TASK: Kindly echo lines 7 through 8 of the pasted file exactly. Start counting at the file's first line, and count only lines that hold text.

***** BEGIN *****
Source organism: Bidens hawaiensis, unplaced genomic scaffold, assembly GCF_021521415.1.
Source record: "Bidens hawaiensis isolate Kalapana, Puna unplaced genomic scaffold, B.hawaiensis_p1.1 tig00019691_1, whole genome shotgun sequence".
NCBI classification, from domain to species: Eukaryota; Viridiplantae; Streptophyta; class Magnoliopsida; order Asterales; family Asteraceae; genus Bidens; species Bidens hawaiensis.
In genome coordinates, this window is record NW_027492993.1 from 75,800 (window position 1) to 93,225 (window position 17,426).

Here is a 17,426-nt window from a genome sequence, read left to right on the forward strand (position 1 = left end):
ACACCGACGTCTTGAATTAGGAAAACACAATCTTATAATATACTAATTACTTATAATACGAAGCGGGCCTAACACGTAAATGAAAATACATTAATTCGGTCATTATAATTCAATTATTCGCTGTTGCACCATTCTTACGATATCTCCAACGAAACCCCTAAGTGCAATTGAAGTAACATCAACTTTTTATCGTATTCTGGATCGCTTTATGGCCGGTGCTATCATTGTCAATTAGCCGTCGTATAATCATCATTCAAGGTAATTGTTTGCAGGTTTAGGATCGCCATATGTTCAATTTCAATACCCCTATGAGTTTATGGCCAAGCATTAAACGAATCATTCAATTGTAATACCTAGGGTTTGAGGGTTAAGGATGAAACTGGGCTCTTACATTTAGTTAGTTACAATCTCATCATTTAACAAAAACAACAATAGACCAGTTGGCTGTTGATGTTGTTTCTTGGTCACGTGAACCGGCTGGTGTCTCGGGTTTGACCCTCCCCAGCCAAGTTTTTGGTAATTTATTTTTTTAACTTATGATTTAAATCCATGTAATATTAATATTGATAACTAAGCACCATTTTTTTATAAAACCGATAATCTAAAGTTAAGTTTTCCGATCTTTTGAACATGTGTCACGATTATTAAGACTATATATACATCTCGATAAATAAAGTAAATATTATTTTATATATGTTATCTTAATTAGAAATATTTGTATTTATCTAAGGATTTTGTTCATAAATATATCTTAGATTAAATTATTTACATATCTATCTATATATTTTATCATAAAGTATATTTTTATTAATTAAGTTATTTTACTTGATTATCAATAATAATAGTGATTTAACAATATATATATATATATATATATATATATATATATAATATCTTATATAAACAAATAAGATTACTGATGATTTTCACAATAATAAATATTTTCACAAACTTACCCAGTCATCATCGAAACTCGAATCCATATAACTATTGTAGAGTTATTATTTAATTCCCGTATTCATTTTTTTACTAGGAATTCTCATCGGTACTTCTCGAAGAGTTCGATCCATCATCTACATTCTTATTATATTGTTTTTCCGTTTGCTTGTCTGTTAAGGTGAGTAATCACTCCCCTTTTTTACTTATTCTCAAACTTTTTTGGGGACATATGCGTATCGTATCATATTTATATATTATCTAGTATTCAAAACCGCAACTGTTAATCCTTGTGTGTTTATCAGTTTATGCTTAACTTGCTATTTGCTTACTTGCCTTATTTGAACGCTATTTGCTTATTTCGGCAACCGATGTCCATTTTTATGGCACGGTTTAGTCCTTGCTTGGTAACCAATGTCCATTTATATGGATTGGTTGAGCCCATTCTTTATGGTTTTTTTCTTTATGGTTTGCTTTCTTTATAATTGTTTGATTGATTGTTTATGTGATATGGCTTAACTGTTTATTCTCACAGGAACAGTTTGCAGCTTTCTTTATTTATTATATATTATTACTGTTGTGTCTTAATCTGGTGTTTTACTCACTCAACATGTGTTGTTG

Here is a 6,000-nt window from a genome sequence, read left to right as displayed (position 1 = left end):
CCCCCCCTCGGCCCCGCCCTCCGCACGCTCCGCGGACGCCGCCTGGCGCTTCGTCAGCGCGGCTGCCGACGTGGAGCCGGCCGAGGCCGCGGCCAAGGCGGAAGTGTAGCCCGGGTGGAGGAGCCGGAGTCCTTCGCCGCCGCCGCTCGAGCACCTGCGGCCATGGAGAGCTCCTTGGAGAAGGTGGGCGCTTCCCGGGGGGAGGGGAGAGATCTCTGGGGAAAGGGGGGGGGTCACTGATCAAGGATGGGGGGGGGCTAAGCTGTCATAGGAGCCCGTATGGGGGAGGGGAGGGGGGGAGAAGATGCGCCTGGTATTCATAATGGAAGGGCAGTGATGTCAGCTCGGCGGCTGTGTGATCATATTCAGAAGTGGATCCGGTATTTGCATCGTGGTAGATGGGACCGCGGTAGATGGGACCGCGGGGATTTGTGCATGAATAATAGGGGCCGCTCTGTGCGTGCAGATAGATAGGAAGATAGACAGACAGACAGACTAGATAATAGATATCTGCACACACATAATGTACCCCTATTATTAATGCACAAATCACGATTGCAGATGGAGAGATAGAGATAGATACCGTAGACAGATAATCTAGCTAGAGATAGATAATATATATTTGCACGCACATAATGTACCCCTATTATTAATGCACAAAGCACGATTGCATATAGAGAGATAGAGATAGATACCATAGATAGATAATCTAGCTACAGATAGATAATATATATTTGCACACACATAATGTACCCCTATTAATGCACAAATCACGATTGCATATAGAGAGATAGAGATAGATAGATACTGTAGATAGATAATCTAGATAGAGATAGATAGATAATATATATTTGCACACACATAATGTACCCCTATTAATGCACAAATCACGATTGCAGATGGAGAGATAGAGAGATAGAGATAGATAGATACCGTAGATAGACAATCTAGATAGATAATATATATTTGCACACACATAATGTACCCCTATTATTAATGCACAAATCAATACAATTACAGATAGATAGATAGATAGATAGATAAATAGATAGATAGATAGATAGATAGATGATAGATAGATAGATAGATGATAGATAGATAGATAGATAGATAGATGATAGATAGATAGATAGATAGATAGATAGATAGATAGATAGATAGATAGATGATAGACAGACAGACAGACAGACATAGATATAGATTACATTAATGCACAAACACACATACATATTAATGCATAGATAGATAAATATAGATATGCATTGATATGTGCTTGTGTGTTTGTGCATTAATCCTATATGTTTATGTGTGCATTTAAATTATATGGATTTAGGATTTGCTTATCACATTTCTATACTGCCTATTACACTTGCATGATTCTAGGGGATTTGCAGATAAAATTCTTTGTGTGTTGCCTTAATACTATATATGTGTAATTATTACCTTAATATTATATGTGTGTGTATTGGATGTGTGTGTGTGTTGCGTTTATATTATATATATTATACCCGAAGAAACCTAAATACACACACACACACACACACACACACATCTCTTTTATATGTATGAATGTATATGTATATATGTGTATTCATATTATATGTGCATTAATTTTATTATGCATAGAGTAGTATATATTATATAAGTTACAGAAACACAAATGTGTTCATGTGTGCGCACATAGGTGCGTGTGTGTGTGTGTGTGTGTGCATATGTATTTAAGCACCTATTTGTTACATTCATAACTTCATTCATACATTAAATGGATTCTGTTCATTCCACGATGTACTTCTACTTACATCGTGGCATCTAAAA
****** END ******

Here is a 6,000-nt window from a genome sequence, read left to right as displayed (position 1 = left end):
CCCCCCCTCGGCCCCGCCCTCCGCACGCTCCGCGGACGCCGCCTGGCGCTTCGTCAGCGCGGCTGCCGACGTGGAGCCGGCCGAGGCCGCGGCCAAGGCGGAAGTGTAGCCCGGGTGGAGGAGCCGGAGTCCTTCGCCGCCGCCGCTCGAGCACCTGCGGCCATGGAGAGCTCCTTGGAGAAGGTGGGCGCTTCCCGGGGGGAGGGGAGAGATCTCTGGGGAAAGGGGGGGGGTCACTGATCAAGGATGGGGGGGGGCTAAGCTGTCATAGGAGCCCGTATGGGGGAGGGGAGGGGGGGAGAAGATGCGCCTGGTATTCATAATGGAAGGGCAGTGATGTCAGCTCGGCGGCTGTGTGATCATATTCAGAAGTGGATCCGGTATTTGCATCGTGGTAGATGGGACCGCGGTAGATGGGACCGCGGGGATTTGTGCATGAATAATAGGGGCCGCTCTGTGCGTGCAGATAGATAGGAAGATAGACAGACAGACAGACTAGATAATAGATATCTGCACACACATAATGTACCCCTATTATTAATGCACAAATCACGATTGCAGATGGAGAGATAGAGATAGATACCGTAGACAGATAATCTAGCTAGAGATAGATAATATATATTTGCACGCACATAATGTACCCCTATTATTAATGCACAAAGCACGATTGCATATAGAGAGATAGAGATAGATACCATAGATAGATAATCTAGCTACAGATAGATAATATATATTTGCACACACATAATGTACCCCTATTAATGCACAAATCACGATTGCATATAGAGAGATAGAGATAGATAGATACTGTAGATAGATAATCTAGATAGAGATAGATAGATAATATATATTTGCACACACATAATGTACCCCTATTAATGCACAAATCACGATTGCAGATGGAGAGATAGAGAGATAGAGATAGATAGATACCGTAGATAGACAATCTAGATAGATAATATATATTTGCACACACATAATGTACCCCTATTATTAATGCACAAATCAATACAATTACAGATAGATAGATAGATAGATAGATAAATAGATAGATAGATAGATAGATAGATGATAGATAGATAGATAGATGATAGATAGATAGATAGATAGATAGATGATAGATAGATAGATAGATAGATAGATAGATAGATAGATAGATAGATAGATGATAGACAGACAGACAGACAGACATAGATATAGATTACATTAATGCACAAACACACATACATATTAATGCATAGATAGATAAATATAGATATGCATTGATATGTGCTTGTGTGTTTGTGCATTAATCCTATATGTTTATGTGTGCATTTAAATTATATGGATTTAGGATTTGCTTATCACATTTCTATACTGCCTATTACACTTGCATGATTCTAGGGGATTTGCAGATAAAATTCTTTGTGTGTTGCCTTAATACTATATATGTGTAATTATTACCTTAATATTATATGTGTGTGTATTGGATGTGTGTGTGTGTTGCGTTTATATTATATATATTATACCCGAAGAAACCTAAATACACACACACACACACACACACACACATCTCTTTTATATGTATGAATGTATATGTATATATGTGTATTCATATTATATGTGCATTAATTTTATTATGCATAGAGTAGTATATATTATATAAGTTACAGAAACACAAATGTGTTCATGTGTGCGCACATAGGTGCGTGTGTGTGTGTGTGTGTGTGCATATGTATTTAAGCACCTATTTGTTACATTCATAACTTCATTCATACATTAAATGGATTCTGTTCATTCCACGATGTACTTCTACTTACATCGTGGCATCTAAAA